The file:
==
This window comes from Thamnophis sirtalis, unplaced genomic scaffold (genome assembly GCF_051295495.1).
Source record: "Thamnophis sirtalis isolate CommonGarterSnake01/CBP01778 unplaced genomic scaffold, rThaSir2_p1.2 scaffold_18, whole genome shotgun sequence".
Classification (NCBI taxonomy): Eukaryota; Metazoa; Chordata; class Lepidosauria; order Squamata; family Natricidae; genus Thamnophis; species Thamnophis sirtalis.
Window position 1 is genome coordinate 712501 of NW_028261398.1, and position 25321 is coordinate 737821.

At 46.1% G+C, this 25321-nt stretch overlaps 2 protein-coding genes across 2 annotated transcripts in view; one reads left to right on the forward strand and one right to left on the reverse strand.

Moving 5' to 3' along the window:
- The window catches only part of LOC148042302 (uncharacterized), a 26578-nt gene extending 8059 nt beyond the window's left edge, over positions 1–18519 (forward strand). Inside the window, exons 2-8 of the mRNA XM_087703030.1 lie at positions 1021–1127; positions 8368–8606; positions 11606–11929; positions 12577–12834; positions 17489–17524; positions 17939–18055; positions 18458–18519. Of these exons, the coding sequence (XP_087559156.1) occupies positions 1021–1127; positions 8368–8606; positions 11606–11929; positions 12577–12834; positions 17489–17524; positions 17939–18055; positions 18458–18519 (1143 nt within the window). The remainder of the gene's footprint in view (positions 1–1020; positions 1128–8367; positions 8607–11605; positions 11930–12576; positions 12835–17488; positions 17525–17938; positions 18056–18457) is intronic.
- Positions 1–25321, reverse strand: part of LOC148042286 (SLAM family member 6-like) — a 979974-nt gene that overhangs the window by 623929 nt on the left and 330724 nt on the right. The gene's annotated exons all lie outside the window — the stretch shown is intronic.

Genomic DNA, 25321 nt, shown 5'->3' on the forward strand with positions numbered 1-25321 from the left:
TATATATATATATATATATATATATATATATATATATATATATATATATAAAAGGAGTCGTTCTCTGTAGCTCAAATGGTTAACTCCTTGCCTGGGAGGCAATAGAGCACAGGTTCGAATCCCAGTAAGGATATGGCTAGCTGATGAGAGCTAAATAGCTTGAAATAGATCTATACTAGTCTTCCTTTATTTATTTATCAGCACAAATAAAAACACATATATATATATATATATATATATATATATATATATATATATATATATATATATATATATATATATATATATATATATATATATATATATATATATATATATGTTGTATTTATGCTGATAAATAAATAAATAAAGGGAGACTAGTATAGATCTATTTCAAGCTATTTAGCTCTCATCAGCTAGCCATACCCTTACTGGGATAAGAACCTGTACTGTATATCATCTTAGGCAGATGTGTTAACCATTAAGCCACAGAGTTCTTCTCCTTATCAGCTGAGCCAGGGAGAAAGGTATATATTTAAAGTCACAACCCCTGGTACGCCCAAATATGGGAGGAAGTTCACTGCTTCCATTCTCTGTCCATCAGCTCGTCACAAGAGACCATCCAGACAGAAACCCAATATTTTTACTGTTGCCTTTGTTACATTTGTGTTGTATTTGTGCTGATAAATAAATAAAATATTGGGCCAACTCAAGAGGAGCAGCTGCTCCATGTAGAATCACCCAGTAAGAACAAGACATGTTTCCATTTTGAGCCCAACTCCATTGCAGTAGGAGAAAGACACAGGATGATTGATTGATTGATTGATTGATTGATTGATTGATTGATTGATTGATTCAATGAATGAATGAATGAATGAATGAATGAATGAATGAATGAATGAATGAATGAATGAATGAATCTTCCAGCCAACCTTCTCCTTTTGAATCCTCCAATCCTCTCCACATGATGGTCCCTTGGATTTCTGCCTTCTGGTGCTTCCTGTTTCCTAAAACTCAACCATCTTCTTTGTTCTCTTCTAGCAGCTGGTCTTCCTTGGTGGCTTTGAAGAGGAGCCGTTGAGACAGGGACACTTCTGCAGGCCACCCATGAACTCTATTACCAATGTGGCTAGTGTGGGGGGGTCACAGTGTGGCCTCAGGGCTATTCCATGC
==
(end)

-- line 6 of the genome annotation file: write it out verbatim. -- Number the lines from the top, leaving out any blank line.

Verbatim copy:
Moving 5' to 3' along the window: